Tom:I didn't think anyone would seriously do that. I've had that as a stupid get rich quick scheme since I was like ten years old. Like, oh, the stamps have gone up in price, but they just have first and second on them, so...
Tom:Oh yeah, you know. I could just buy these, and then in a few years— You're telling me someone actually did that?
Taha:Yeah. I mean, and it was the British art dealer, Jeff Salmon. He stole your ten year old get rich quick scheme.
Melissa:He got there first.
Taha:But yeah, he bought 'em just before the price of postage was about to rise. In 2012, the Royal Mail announced that the price of stamps was going to rise by an average of 35%. And he basically bought them at a lower price when they were still available. And then when the deadline had passed, he just sold them to businesses at a 10% discount. Everyone makes money. So, you know, if you have—
Sabrina:That seems like a massive arbitrage opportunity. Why don't more people do that?
Tom:This is what ten year old me was thinking!
Taha:Yeah, I mean, you know, if you— So you know Sabrina, if you wanna spend your quarter of a million pounds on British stamps, then feel free. That's something you can do.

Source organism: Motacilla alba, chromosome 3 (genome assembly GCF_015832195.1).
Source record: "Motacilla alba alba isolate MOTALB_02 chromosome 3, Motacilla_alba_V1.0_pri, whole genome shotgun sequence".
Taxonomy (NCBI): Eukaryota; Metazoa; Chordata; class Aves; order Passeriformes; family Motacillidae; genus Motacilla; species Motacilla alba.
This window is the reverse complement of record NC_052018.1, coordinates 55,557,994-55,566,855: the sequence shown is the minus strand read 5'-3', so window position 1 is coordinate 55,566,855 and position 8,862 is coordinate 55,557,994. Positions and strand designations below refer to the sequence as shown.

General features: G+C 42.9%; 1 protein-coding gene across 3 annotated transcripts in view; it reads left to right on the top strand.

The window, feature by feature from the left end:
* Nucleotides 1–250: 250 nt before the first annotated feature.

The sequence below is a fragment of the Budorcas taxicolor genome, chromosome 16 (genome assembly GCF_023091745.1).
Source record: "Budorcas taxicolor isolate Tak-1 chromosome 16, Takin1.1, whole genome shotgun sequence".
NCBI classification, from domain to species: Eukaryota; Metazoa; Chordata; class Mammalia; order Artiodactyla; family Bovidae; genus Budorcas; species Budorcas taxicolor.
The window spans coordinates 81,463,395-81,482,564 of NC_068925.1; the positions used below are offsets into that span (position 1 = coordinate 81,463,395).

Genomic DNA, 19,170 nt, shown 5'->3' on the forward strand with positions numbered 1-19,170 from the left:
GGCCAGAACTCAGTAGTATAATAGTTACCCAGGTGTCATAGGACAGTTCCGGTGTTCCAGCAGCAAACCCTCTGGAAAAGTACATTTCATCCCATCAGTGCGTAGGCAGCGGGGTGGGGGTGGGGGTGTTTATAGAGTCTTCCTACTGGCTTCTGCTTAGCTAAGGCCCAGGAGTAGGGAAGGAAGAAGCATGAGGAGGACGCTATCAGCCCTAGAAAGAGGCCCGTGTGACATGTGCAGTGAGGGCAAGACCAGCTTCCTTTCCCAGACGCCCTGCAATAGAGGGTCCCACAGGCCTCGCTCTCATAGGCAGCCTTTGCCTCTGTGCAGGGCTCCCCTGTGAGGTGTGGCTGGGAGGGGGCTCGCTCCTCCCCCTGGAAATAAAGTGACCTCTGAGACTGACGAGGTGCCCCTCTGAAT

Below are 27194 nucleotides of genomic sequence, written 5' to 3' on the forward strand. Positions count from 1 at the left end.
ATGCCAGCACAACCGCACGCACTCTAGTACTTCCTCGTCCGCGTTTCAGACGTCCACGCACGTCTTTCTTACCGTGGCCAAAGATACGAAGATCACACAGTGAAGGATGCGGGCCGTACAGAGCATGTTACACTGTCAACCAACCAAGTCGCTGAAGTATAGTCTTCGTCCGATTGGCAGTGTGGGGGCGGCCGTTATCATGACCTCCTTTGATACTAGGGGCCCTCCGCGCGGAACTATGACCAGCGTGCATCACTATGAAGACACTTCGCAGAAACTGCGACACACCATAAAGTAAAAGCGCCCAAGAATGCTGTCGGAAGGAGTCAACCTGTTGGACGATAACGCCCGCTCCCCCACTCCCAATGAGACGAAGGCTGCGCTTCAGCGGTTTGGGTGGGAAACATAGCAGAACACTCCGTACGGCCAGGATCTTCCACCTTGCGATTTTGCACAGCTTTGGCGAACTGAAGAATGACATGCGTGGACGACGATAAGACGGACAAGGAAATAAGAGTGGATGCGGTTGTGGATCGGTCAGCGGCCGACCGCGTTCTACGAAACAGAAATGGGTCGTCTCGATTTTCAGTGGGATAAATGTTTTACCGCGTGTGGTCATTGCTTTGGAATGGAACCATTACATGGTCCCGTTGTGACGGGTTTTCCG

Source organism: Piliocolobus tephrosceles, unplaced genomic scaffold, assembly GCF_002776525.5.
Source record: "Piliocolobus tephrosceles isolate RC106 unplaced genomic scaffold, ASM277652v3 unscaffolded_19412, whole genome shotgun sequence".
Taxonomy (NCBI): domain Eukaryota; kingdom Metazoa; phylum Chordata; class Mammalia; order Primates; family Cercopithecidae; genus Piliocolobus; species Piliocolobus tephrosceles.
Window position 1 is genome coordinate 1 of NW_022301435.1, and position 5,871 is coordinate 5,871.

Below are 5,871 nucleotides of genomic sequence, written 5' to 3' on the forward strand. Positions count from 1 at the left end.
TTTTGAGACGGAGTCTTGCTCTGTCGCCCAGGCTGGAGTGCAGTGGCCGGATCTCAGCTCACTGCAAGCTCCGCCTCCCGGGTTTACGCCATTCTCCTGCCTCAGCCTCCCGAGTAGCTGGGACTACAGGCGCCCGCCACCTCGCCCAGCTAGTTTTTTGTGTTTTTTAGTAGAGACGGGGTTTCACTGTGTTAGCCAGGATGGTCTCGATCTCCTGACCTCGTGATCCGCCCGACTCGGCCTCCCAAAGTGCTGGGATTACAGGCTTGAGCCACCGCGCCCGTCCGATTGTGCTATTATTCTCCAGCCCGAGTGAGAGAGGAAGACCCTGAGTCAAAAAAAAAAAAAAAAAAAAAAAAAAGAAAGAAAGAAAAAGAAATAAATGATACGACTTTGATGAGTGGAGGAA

Sabrina:I'm curious, how does postage work in the UK? Because in Canada, there's a price, and then the postage just represents like 10 cents, 50 cents, and you put it on. What is this first/second class?
Tom:We have those, but we also have stamp— In hindsight, realising this was a question being asked by the one British person on the team to the people who aren't, I should have just kept my mouth shut. Because that's the key bit of information you need to know to solve this question.
Tom:Is that British stamps... for just the regular first and second class stamps, just have '1st' or '2nd' on them, because it was judged too much hassle that if the price went up, you'd have to buy an extra penny stamp and put it on. So it was like these will always be honoured.
Tom:And I didn't realise that North America didn't do things that way. So... that's on me!
SFX:(Sabrina and Melissa laughing)
Tom:That's definitely on me.